Thomas A. M. Kramer, MD

Disclosures

Medscape General Medicine. 2003;5(1) 

In This Article

Efficacy Vs Effectiveness

A major part of the drug development process is to weed out those compounds whose side effects overwhelm their therapeutic effects. This gets to the fundamental issue of efficacy vs effectiveness. A drug's efficacy is a measure of the ability of the drug to treat whatever condition it is indicated for. It is not a statement about the drug's tolerability or ease of use. Effectiveness is a measure of how well the drug works and encompasses all 3 of these issues. A drug may have very good efficacy but is so unpleasant to take that its actual utility is extremely limited. This would be determined in clinical trials, and the development of such a compound would cease.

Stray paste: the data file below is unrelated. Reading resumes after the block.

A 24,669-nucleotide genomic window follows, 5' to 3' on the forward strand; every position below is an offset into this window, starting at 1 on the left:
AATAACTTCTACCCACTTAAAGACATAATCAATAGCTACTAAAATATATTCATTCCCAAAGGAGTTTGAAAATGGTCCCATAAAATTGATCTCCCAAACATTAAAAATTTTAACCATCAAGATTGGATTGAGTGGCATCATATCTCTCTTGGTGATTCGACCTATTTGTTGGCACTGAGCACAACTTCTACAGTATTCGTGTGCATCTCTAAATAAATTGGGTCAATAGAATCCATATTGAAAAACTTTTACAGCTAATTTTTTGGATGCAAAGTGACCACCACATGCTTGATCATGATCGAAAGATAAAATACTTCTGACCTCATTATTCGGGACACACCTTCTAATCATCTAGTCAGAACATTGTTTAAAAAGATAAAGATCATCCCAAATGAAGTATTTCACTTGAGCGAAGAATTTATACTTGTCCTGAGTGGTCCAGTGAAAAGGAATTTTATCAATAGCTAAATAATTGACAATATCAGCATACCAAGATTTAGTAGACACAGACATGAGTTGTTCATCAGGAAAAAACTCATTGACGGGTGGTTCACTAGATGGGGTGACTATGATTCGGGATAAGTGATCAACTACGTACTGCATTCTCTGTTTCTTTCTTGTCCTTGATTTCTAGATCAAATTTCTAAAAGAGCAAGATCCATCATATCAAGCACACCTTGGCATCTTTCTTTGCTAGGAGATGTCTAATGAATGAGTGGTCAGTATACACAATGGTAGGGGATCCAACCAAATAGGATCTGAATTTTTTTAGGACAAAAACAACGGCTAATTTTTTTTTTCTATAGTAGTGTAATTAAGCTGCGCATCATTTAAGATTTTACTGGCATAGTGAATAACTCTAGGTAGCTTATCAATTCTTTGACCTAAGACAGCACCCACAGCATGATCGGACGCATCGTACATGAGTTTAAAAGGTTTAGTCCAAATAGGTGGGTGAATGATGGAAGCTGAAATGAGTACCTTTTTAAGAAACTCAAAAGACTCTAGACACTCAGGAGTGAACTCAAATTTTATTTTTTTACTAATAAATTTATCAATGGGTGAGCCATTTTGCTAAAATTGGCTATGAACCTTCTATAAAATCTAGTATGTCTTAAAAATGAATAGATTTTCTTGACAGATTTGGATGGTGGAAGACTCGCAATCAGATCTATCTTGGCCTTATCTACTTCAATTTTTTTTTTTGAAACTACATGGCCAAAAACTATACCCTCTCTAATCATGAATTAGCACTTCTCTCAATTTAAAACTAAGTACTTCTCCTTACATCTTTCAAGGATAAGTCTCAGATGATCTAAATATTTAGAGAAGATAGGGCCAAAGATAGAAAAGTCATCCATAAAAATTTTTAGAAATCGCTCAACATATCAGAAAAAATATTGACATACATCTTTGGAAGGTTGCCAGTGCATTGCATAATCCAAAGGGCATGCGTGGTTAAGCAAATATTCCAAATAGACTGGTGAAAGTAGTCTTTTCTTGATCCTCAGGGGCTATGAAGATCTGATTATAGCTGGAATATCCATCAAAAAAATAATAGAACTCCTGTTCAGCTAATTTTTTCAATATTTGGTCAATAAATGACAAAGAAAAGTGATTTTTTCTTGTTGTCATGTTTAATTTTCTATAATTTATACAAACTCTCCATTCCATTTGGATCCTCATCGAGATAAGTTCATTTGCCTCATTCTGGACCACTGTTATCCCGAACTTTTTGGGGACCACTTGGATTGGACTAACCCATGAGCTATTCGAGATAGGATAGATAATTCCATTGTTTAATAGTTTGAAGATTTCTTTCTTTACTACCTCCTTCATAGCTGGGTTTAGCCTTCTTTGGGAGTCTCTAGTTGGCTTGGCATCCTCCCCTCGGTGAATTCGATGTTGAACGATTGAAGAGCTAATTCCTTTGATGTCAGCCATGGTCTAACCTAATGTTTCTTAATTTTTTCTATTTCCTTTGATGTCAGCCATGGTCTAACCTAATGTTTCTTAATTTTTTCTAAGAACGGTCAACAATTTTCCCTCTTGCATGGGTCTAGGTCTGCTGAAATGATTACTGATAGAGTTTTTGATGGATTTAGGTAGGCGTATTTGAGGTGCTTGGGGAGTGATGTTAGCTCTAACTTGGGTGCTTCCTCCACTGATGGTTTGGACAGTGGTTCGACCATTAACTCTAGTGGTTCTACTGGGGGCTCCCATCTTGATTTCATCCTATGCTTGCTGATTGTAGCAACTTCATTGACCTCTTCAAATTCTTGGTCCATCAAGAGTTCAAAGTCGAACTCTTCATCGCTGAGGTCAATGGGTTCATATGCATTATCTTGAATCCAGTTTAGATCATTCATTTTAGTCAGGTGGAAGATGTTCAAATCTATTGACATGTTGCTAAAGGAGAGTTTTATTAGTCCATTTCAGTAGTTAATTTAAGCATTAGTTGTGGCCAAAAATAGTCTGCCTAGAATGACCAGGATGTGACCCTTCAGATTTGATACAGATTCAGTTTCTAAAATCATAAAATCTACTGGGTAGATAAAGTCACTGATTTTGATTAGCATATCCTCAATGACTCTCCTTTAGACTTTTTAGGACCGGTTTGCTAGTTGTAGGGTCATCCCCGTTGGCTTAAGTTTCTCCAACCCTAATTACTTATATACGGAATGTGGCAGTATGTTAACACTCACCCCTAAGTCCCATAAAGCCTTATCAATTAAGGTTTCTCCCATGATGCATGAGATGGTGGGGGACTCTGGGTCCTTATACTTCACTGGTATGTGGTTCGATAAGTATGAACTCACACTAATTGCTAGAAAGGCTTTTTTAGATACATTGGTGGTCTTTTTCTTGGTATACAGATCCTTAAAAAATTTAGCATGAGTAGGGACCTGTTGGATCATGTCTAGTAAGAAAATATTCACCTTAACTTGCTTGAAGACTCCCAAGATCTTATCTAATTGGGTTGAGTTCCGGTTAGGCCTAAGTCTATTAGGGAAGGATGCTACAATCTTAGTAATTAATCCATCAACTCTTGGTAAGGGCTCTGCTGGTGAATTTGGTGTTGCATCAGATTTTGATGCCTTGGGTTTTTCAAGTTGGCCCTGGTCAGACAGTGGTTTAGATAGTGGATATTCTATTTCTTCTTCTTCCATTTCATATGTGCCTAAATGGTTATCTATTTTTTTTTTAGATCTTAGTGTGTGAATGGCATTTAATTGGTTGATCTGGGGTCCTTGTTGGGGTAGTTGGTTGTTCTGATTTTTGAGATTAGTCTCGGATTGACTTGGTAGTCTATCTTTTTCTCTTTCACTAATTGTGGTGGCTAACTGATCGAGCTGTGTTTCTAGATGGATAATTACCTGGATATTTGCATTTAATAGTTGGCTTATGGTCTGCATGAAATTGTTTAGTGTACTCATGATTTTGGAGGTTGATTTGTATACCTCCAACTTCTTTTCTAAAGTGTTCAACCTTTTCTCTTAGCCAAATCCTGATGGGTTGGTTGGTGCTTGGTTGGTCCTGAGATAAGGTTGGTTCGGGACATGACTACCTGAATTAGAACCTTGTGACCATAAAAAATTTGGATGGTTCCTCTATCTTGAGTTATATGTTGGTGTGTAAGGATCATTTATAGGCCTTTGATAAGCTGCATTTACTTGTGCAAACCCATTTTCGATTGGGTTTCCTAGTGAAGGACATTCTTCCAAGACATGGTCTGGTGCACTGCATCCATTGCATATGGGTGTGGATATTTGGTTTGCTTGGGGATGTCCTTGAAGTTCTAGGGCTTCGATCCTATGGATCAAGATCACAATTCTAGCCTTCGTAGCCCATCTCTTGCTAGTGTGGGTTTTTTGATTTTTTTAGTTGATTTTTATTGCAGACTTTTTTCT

For those drugs that do make it to market, there usually is a qualitative difference between side effects and therapeutic effects. The side effects of most compounds, psychiatric or otherwise, are transient. A drug company is much more likely to market a compound if whatever side effects it has go away in a few weeks. All of us who prescribe medications spend a great deal of our time with our patients reassuring them that the difficulties they may be having with their medication are temporary. This then begs the question: why are some drug effects short-lived and others long-lasting with chronic administration of the compound?

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